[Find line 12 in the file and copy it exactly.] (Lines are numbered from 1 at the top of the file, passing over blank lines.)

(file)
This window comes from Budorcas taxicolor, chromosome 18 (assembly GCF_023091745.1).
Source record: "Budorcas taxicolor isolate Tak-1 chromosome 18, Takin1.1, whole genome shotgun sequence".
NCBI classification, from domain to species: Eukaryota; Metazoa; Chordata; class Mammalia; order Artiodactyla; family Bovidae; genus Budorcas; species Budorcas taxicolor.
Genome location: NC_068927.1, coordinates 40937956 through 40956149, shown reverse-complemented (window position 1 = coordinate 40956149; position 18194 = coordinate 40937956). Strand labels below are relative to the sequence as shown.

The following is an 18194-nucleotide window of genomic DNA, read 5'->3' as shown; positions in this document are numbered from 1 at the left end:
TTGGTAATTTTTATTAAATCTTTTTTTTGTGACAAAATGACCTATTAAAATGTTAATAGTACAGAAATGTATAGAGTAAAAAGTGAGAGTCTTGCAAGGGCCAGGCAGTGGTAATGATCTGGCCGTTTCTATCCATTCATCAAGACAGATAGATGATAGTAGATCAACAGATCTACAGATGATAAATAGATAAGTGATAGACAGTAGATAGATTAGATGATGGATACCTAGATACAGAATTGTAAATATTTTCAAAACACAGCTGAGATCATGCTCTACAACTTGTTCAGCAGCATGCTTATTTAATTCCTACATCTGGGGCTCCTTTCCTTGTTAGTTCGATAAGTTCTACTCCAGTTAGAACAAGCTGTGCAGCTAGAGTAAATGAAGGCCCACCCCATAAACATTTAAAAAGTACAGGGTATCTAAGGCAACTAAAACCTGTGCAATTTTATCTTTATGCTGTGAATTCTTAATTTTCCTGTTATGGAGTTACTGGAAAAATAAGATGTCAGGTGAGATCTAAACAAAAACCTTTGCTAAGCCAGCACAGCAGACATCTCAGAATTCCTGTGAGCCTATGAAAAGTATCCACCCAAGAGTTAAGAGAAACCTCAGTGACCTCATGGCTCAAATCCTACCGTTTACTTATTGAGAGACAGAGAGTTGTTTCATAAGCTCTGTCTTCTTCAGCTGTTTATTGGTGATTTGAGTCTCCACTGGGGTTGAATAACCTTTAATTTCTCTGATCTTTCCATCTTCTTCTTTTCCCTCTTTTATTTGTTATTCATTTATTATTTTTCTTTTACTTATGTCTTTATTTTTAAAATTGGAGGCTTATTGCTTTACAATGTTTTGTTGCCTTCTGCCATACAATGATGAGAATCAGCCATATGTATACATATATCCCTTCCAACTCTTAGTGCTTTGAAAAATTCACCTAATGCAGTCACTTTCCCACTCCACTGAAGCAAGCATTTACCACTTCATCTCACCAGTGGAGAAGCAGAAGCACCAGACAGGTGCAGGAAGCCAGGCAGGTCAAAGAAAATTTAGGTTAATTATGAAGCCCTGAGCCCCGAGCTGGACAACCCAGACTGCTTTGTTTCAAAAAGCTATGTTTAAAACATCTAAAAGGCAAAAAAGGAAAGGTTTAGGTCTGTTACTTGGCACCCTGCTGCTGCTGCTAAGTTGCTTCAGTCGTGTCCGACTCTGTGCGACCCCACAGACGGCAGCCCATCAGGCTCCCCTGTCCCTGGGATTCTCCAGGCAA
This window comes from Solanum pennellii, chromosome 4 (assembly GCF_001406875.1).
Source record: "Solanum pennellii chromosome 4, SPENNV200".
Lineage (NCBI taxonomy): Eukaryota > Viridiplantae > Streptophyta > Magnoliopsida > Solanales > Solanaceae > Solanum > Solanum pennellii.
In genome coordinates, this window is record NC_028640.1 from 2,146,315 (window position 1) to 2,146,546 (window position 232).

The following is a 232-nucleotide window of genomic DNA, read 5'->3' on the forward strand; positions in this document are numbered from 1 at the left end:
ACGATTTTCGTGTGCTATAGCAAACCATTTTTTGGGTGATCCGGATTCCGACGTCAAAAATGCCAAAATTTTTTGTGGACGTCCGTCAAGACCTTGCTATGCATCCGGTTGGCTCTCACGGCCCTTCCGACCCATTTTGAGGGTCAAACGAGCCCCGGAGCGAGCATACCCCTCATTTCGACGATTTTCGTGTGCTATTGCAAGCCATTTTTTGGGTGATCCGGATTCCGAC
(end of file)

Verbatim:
ACGATTTTCGTGTGCTATAGCAAACCATTTTTTGGGTGATCCGGATTCCGACGTCAAAAATGCCAAAATTTTTTGTGGACGTCCGTCAAGACCTTGCTATGCATCCGGTTGGCTCTCACGGCCCTTCCGACCCATTTTGAGGGTCAAACGAGCCCCGGAGCGAGCATACCCCTCATTTCGACGATTTTCGTGTGCTATTGCAAGCCATTTTTTGGGTGATCCGGATTCCGAC